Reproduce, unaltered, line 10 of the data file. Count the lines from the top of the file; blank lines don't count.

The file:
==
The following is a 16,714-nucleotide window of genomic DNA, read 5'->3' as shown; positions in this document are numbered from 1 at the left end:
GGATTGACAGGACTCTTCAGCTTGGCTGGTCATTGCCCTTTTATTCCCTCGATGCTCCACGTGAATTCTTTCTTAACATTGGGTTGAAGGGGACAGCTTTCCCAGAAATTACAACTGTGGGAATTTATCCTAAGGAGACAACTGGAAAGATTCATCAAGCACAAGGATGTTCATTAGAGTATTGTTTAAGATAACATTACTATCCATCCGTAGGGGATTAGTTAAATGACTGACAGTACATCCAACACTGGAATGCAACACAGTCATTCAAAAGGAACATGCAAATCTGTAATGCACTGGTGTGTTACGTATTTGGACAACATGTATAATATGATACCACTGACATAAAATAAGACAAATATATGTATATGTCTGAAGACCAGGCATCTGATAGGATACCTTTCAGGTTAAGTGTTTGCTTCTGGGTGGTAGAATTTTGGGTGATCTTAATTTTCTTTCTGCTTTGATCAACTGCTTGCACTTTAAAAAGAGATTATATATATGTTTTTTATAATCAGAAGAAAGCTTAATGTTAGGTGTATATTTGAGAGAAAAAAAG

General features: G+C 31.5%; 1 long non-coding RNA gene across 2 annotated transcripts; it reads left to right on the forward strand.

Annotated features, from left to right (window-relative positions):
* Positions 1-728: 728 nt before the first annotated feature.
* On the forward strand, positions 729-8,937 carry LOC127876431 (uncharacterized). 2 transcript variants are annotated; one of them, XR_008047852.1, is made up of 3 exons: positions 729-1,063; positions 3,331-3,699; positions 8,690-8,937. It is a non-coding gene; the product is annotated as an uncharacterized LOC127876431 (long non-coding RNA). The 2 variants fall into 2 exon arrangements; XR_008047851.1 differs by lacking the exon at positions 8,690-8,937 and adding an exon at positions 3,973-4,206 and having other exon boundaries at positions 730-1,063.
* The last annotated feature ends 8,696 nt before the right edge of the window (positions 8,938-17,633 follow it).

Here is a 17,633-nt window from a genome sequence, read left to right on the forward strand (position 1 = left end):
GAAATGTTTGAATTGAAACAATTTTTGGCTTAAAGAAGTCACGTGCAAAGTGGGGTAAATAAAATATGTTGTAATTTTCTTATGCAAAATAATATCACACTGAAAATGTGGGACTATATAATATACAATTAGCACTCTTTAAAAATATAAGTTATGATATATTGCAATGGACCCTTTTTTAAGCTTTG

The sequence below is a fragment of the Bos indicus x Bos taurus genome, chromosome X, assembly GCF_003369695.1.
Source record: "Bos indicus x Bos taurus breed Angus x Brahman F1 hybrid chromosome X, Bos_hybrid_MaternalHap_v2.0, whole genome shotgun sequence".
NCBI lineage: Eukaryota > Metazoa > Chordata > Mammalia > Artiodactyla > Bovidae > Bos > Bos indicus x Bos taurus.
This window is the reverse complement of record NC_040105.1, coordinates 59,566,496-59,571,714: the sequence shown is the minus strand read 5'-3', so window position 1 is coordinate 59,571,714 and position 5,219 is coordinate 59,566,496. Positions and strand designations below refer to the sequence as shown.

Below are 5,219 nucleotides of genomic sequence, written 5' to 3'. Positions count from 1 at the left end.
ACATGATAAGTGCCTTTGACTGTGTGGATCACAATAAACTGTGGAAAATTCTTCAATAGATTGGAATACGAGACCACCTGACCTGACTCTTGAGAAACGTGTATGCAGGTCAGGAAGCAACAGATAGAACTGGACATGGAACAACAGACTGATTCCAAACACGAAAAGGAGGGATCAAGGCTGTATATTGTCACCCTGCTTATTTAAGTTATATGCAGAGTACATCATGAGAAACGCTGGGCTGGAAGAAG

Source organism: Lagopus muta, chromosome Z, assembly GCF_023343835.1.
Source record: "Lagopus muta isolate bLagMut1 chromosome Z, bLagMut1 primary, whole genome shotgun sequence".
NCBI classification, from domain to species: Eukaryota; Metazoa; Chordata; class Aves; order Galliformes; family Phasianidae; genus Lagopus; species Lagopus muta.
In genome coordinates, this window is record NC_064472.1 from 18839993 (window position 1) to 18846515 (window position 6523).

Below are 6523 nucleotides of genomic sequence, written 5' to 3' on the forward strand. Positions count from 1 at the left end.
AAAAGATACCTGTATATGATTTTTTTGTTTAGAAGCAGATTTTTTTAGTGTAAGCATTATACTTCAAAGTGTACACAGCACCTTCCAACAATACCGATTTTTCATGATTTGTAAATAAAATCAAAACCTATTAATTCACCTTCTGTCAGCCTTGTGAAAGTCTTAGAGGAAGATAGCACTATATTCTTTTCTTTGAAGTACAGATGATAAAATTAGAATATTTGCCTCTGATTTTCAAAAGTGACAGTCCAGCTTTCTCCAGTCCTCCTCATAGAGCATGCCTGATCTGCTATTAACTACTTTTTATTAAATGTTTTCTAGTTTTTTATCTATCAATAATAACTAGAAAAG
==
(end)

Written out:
The sequence below is a fragment of the Bos indicus x Bos taurus genome, chromosome X, assembly GCF_003369695.1.